Hot water heaters and reverse return piping
I can always tell from the questions I get from our guys in the field when there is an issue that is poorly understood and improperly or insufficiently expressed or detailed on project construction documents. Those issues usually warrant discussion in an article due to their seemingly pervasive misunderstanding. The specific dilemma over the past week or so had to do with the piping of traditional water heaters and boilers and the concept of a reverse return piping arrangement.
For starters, water heaters are for the most part pretty unintelligent pieces of equipment. They contain a thermostat with set points. When the temperature in the heater reaches its low temperature set point it turns on. When the heater reaches its upper temperature set point it turns off. Pretty basic. There are larger, more sophisticated heaters with staged firing such that burners turn on in sequence as a function of demand, but even those staged boilers benefit from reverse return piping.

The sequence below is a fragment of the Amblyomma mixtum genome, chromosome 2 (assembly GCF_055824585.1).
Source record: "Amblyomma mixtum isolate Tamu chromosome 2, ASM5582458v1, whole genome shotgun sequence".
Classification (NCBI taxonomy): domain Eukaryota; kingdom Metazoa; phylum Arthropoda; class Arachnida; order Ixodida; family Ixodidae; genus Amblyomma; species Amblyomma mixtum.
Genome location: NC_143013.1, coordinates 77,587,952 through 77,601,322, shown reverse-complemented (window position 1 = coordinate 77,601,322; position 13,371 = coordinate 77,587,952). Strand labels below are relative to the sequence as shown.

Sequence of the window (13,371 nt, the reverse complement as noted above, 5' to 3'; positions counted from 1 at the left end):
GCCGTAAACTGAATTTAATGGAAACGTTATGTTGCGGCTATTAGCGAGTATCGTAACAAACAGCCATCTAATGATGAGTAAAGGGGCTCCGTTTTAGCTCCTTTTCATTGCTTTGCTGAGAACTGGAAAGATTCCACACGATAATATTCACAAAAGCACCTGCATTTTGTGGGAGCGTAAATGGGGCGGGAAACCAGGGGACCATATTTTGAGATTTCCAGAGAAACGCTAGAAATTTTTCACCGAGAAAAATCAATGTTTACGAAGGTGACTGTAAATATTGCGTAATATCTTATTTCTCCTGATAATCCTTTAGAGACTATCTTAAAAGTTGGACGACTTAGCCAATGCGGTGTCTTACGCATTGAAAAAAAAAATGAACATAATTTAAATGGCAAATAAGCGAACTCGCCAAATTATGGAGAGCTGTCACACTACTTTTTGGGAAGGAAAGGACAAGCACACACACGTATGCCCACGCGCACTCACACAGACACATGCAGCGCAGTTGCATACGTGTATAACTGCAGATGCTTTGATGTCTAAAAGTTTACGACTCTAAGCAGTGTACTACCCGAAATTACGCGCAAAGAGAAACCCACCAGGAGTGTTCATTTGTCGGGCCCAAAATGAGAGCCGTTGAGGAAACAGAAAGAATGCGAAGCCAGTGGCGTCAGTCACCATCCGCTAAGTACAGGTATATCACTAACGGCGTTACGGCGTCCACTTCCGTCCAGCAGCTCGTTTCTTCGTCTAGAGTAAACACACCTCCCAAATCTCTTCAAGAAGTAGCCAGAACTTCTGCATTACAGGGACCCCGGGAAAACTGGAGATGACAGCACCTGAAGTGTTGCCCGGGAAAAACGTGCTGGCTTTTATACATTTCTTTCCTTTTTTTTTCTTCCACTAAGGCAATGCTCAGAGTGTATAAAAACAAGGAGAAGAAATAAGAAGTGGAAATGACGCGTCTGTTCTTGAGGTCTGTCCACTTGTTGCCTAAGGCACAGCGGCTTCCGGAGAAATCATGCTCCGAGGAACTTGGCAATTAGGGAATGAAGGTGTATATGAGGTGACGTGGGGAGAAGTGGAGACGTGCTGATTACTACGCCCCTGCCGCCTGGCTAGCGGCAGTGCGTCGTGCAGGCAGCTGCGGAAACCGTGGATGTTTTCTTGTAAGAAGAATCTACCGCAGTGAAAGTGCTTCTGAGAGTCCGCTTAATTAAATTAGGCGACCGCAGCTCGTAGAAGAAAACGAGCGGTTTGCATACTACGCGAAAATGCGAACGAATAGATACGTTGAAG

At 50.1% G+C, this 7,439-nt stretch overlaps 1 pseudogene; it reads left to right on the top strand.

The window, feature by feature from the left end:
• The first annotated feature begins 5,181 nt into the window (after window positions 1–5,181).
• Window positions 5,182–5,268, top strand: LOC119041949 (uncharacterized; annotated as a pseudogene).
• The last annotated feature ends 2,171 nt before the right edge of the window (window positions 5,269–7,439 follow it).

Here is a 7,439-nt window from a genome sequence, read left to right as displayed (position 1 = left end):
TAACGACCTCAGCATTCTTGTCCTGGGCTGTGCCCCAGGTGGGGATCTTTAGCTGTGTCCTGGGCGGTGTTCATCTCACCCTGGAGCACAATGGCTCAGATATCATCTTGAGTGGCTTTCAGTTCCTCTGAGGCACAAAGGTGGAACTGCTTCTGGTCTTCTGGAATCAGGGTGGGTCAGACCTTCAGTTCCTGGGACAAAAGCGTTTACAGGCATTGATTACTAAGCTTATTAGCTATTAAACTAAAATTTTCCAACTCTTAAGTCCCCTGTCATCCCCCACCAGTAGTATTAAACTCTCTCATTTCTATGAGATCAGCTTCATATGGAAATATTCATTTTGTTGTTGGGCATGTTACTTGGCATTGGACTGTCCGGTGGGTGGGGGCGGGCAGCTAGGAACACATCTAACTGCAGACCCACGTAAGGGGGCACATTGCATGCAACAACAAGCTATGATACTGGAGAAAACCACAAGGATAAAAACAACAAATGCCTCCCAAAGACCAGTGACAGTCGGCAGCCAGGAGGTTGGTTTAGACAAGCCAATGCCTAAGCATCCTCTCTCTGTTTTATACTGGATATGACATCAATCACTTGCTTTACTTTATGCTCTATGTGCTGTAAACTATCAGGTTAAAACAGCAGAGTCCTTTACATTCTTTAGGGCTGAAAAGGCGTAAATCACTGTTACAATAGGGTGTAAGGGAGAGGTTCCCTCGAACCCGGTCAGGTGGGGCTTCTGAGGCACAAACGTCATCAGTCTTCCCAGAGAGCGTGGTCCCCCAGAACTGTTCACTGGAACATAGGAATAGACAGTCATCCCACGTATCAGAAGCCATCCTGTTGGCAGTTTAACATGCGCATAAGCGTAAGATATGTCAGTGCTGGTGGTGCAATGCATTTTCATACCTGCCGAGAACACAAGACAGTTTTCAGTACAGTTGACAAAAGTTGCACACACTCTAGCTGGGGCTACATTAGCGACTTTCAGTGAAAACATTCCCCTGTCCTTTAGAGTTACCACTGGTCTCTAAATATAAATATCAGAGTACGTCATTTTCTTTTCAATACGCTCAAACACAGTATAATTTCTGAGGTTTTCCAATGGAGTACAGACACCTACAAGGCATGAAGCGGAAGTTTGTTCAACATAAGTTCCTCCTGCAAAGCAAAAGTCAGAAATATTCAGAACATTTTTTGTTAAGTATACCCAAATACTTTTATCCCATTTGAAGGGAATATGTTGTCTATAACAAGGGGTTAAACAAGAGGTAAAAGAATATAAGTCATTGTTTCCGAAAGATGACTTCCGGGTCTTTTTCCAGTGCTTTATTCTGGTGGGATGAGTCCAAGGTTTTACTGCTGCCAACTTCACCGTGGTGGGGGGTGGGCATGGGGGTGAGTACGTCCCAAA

What is reverse return piping? To use a term popular in both manufacturing and asset-management, it would correlate to LIFO — last in, first out. With respect to water heaters or boilers, this term only pertains to systems with multiple heaters. For a single water heater or boiler it would not apply. When you have multiple heaters serving the same area or pressure zone of a building, the reverse return concept comes into play.
The opposite of LIFO is FIFO — first in, first out. This is the simpler, and seemingly more intuitive, way of piping water heaters and boilers but, in practice, it creates problems. Water, we all know, seeks its own level and follows the path of least resistance. Since water heaters piped in parallel generally do not have alternating controls the way most pump sets do, heaters should be piped such that the path of friction through each heater is equal and balanced. If the path through one heater has less resistance than the path through the others, then that heater will always act as the “lead” heater and will fire more frequently, leading to uneven wear of the heaters.